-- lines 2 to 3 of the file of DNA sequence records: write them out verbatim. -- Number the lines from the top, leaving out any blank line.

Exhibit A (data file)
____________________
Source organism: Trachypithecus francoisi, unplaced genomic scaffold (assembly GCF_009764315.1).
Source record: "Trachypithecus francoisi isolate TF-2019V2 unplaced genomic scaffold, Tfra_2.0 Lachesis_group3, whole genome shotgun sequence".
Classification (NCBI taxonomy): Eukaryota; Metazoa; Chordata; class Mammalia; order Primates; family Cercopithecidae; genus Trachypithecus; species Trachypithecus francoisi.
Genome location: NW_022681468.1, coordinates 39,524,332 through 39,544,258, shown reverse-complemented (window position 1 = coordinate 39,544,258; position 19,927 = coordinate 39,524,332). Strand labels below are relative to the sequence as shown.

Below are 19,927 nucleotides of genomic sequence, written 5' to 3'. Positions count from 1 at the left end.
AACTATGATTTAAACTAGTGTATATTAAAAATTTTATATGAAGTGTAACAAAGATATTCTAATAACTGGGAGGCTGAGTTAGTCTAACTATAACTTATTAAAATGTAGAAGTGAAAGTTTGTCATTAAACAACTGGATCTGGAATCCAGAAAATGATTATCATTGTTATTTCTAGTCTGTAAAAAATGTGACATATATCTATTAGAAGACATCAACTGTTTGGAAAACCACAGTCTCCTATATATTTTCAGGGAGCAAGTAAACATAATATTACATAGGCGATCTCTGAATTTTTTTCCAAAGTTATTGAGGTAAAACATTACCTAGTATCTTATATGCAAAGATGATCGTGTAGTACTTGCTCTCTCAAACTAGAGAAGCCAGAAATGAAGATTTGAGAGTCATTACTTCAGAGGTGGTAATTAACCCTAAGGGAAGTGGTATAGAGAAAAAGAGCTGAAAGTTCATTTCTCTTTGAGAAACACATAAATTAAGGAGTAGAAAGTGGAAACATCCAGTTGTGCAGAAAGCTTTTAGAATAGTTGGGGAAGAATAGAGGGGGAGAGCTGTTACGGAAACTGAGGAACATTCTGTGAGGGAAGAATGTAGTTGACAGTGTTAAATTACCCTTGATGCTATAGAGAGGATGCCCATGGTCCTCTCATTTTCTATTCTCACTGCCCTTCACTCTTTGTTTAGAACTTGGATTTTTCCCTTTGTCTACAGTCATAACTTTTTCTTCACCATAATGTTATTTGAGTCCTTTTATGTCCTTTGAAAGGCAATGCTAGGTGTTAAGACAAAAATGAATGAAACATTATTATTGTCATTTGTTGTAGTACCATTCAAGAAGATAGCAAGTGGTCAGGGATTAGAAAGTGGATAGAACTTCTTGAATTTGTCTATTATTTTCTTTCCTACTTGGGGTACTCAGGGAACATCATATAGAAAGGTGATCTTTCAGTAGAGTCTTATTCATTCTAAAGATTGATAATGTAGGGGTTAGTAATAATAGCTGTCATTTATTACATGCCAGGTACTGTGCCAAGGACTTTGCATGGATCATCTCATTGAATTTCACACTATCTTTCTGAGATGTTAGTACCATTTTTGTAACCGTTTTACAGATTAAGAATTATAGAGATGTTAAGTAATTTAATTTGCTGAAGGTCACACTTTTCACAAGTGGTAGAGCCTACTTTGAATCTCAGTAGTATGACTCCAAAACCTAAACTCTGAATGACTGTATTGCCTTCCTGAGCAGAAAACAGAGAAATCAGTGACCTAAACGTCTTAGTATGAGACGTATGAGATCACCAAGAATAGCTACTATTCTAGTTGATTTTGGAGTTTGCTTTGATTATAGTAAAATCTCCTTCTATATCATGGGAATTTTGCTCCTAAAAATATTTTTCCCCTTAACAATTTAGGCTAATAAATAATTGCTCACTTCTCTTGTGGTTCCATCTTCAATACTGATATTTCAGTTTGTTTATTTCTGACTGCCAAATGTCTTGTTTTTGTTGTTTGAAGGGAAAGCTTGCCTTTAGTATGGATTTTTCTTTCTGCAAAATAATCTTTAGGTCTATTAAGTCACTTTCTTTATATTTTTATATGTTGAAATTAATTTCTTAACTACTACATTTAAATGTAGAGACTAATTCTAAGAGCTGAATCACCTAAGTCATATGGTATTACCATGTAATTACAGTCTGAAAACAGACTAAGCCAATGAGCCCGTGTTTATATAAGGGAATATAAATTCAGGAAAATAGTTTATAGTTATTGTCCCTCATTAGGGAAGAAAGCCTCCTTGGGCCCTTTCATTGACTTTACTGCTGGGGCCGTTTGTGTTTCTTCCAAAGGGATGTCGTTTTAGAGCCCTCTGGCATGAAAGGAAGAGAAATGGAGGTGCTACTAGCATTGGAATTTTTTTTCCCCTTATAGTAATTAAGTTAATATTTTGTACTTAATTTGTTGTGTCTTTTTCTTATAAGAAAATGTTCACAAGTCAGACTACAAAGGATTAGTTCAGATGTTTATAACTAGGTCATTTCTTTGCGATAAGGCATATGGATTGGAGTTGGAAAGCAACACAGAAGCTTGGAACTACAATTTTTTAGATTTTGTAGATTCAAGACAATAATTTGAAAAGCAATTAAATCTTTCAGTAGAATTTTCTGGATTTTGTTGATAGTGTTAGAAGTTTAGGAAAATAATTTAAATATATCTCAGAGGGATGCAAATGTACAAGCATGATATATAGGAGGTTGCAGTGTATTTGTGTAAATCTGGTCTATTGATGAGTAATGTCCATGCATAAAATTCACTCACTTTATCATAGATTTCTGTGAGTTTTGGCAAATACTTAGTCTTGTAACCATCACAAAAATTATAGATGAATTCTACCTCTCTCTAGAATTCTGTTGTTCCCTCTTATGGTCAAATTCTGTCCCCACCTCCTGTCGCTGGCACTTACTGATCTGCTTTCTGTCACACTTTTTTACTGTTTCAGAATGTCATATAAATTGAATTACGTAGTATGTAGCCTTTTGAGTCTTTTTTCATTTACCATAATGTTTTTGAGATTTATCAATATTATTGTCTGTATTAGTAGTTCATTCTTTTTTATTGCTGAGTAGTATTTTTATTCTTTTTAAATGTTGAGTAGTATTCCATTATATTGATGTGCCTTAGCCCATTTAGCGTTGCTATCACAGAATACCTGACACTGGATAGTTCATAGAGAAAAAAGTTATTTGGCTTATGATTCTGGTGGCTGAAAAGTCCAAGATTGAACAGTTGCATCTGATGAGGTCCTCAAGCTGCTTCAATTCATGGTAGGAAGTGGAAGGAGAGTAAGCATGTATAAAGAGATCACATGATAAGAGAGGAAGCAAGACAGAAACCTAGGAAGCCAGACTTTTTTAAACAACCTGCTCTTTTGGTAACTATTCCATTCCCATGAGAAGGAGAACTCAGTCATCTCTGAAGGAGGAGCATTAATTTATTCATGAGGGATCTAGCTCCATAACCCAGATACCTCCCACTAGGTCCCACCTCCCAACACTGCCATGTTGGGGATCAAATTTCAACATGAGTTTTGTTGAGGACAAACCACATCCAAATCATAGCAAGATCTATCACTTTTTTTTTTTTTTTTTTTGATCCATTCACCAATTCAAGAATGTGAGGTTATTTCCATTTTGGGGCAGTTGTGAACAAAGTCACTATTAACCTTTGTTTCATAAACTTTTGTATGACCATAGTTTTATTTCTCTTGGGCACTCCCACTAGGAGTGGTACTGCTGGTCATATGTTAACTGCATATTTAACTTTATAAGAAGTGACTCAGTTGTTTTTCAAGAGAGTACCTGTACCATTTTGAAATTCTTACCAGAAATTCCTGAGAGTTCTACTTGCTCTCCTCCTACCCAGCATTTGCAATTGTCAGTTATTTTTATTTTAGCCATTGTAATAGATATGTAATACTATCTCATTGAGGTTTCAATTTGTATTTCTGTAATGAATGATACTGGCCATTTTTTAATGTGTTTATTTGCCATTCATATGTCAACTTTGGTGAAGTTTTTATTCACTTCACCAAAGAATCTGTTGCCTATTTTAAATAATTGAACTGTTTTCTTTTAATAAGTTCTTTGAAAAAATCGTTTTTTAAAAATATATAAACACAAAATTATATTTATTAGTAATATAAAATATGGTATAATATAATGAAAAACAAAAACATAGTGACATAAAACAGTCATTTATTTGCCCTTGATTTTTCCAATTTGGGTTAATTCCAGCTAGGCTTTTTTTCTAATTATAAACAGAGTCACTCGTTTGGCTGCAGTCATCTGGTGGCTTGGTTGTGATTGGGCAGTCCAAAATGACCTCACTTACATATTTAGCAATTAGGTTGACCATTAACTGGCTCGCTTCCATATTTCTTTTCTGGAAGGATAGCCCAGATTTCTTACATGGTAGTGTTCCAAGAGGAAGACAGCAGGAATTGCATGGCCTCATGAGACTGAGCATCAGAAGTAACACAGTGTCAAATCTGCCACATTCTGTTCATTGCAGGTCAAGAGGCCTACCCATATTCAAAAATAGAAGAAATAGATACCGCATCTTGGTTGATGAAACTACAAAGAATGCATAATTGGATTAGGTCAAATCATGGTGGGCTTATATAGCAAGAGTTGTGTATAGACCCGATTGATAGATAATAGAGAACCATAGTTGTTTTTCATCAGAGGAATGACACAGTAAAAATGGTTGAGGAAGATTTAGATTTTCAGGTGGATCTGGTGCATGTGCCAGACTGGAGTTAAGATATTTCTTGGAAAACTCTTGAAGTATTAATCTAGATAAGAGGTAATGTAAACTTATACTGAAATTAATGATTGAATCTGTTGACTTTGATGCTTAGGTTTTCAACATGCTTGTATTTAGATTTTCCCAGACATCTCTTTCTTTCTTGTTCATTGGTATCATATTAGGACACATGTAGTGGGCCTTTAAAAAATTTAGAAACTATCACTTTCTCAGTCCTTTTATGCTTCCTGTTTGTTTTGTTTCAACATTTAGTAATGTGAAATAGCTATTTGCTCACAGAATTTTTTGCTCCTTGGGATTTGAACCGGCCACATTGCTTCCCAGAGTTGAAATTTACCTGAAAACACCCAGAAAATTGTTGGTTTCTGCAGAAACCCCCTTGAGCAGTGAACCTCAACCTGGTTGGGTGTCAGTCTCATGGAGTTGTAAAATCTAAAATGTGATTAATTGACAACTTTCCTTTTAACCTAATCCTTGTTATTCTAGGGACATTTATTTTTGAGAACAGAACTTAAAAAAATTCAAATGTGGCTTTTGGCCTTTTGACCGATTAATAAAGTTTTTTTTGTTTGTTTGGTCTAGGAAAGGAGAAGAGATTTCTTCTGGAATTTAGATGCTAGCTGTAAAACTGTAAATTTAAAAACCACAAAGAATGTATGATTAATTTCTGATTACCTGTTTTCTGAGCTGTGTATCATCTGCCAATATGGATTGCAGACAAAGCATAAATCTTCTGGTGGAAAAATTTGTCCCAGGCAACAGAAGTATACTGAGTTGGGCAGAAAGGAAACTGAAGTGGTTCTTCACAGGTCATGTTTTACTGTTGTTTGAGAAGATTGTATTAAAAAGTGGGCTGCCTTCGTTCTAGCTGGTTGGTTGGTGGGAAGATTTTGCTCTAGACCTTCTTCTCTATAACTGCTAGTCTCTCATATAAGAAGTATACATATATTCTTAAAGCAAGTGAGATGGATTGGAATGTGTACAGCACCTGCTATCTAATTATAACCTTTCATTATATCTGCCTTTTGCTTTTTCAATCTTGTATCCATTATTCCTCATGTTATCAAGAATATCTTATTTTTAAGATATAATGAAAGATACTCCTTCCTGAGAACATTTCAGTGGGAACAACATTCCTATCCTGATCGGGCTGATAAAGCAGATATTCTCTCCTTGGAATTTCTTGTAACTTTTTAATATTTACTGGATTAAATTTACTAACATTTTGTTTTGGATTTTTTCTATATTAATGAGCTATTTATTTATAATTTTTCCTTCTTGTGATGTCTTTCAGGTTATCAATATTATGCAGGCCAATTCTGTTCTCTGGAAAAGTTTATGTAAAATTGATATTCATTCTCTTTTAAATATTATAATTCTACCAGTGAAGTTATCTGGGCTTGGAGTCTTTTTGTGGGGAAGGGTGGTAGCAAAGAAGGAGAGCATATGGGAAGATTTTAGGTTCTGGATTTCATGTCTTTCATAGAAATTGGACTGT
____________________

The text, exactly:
Source record: "Trachypithecus francoisi isolate TF-2019V2 unplaced genomic scaffold, Tfra_2.0 Lachesis_group3, whole genome shotgun sequence".
Classification (NCBI taxonomy): Eukaryota; Metazoa; Chordata; class Mammalia; order Primates; family Cercopithecidae; genus Trachypithecus; species Trachypithecus francoisi.